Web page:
In October, thousands of streamers and fans will flock to San Diego for TwitchCon, a raucous gathering dedicated to the massively popular live-streaming platform. Some, however, are reconsidering their plans to rub shoulders with stars and stans after Twitch updated its health guidelines for the show this week, revealing that neither masks nor coronavirus vaccines will be required to attend.
“In accordance with current local guidelines, there will be no covid-19 vaccination or testing requirements at TwitchCon San Diego,” the Amazon-owned company wrote. (Amazon’s founder, Jeff Bezos, owns The Washington Post.) “Although masks are encouraged, they are not currently required to attend TwitchCon. Please ensure you are comfortable with our current health and safety measures before you purchase your ticket to TwitchCon.”
The company went on to caution that these guidelines “may change at any time as determined by federal or local government agencies, the venue and/or Twitch.”
This update caught streamers by surprise, especially with reports trickling out that San Diego Comic-Con — which took place at the end of July in the same convention center booked to host TwitchCon — managed to spread the virus to some attendees (including “A Game of Thrones” author George R.R. Martin) despite mask and vaccine mandates.
As a platform, Twitch connects creators and viewers live, often from the comfort of the streamer’s home. The dynamic has allowed a number of immunocompromised individuals to thrive on the platform, convening with their communities virtually. Now, though, some of those creators say they’ve been left out in the cold.
“Definitely not going,” astronomer, podcaster and Twitch streamer Pamela L. Gay wrote on Twitter. “TwitchCon, I’m not going to die for you. Us immunocompromised streamers are just staying home.”
“In a way, I am biting the hand that feeds by saying don’t attend TwitchCon,” said Steven Spohn, a prominent video game industry advocate for people with disabilities who sometimes collaborates with Twitch. “However, given how many disabled/immunocompromised people would love to attend this event, I feel that it would be irresponsible to stay silent.”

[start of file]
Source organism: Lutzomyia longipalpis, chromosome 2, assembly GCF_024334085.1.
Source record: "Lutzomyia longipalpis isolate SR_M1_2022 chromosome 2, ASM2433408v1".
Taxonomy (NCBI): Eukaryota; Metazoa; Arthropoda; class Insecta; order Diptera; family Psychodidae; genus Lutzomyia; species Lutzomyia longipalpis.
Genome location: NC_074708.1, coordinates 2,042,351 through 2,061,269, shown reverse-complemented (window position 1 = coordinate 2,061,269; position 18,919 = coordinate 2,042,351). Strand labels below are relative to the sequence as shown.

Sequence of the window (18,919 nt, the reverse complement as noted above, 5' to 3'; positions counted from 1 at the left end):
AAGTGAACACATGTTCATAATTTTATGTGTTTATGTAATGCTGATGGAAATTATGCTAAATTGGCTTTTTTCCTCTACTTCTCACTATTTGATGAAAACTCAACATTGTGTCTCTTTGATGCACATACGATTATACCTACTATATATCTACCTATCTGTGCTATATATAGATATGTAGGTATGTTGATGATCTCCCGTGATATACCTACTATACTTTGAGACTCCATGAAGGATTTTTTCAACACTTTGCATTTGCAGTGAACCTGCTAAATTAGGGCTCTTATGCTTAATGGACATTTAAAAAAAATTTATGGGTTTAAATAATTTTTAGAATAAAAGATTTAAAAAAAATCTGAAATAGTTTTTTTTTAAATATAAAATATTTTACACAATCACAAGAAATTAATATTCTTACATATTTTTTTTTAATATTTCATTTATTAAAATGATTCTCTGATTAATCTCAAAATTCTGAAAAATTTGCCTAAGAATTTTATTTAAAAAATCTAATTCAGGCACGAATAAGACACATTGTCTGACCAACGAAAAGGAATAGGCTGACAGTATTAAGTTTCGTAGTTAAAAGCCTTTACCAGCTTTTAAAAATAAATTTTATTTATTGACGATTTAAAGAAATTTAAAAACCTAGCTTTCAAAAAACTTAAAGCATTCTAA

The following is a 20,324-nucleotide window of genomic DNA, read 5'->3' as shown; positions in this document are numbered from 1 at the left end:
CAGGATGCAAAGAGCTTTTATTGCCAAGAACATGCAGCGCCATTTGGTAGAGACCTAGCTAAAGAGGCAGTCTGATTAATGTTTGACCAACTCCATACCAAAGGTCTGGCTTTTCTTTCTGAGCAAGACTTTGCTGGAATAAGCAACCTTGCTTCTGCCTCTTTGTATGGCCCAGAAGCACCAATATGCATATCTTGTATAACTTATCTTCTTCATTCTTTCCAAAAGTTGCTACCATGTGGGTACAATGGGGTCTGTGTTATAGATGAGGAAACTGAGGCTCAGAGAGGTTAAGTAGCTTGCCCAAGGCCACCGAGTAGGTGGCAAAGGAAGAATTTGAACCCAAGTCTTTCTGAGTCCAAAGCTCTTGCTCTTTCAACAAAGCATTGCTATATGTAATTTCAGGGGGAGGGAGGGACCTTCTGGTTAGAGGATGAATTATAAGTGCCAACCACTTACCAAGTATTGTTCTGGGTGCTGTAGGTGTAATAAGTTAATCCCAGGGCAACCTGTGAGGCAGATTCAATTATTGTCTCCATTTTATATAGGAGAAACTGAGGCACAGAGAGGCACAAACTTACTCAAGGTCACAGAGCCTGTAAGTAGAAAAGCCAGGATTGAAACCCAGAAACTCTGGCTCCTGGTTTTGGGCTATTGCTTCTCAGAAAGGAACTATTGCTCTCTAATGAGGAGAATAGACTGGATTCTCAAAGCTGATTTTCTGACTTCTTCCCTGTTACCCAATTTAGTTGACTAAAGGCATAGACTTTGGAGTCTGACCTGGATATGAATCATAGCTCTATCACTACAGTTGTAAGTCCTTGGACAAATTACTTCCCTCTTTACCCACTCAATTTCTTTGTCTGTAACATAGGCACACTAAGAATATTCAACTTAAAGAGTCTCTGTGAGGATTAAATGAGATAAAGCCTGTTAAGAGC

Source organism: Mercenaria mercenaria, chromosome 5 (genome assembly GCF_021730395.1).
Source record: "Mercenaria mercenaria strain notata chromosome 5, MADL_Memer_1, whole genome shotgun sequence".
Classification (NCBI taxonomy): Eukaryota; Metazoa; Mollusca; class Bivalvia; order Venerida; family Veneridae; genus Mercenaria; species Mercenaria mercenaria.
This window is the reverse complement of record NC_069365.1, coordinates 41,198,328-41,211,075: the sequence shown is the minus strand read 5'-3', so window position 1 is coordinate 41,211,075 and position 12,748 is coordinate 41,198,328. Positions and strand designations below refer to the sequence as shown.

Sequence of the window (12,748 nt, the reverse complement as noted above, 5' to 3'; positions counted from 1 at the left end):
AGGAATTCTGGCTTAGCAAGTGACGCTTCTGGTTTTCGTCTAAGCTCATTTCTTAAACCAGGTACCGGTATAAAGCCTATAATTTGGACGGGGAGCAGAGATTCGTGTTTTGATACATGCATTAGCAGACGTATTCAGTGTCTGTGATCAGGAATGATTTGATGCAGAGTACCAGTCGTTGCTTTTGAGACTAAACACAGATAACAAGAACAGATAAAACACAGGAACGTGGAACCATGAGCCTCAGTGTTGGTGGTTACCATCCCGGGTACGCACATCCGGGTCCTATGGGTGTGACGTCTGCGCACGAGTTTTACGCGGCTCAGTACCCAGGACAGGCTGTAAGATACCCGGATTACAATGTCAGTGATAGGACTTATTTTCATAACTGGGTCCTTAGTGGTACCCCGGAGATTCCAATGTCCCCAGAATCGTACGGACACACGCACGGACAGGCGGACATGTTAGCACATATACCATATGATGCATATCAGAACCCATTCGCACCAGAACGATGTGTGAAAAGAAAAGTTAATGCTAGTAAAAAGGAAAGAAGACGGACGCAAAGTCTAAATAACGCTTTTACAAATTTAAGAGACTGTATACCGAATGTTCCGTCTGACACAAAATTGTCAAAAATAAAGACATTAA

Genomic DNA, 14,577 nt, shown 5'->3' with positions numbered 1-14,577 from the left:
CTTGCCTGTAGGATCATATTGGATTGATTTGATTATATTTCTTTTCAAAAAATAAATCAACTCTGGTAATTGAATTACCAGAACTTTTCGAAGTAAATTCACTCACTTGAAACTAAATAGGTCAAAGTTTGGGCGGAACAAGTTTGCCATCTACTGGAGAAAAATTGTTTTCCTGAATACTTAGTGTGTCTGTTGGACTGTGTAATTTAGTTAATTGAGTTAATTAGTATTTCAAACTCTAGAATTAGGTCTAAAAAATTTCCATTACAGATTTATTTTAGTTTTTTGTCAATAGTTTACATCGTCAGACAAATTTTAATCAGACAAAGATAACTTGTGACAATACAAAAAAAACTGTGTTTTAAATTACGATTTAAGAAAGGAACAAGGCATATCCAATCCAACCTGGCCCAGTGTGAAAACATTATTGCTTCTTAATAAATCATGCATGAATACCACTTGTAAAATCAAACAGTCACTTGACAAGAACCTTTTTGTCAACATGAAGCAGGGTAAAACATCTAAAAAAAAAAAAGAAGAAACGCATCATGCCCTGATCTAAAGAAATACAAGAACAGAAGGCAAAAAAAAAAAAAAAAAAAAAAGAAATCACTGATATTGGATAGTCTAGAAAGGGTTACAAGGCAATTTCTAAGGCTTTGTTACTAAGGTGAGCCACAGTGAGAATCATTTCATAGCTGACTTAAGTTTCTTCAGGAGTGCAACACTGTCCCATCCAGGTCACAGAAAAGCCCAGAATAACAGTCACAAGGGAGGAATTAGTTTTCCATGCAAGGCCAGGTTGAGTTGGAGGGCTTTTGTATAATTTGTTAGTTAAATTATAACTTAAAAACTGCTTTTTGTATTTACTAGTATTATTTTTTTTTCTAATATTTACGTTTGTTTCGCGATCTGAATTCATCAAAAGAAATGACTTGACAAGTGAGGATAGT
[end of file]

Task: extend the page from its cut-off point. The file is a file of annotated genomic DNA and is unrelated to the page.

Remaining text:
Even some Twitch employees, like lead community producer Zachary Ryan, have pointed streamers and fans to Twitch’s official feedback page, where a “Mask requirement for TwitchCon” entry currently has over 3,200 upvotes.
Non-immunocompromised creators and industry figures are also speaking up.
“Opting out of TwitchCon,” wrote Devin Nash, co-founder of Novo, a talent and creative agency that’s worked with numerous top streamers. “What is the cost benefit in losing 2+ weeks to illness? I just don’t see the practical point of these conventions unless the organizers do the bare minimum to keep people well.”
This follows a year of video game conventions and events returning despite demonstrable dangers. Following the Game Developers Conference in March, numerous attendees (including this author) contracted covid. In May, a beloved member of the community surrounding the PAX series of annual game conventions, Dawn “Deestar” Wood, died after contracting the virus at PAX East. Both events required masks and vaccinations.
Twitch and other event organizers also have not addressed the growing outbreak of monkeypox, which primarily spreads via skin-to-skin contact, the risk of which increases at crowded gatherings.
Despite the series of cautionary tales, organizers behind other conventions appear ready to pursue in-person-only executions of their events moving forward. GDC, which allowed some speakers to present talks remotely in both 2021 and 2022, is set to return to its pre-covid ways next year.
“We are unable to accept remote presentation proposals at this time and are planning for in-person talks only in 2023,” Boss Fight Entertainment senior writer Heidi McDonald wrote this week on Twitter, relaying a response from GDC organizers to an earlier inquiry.
“Welp, it was great while it lasted,” McDonald said.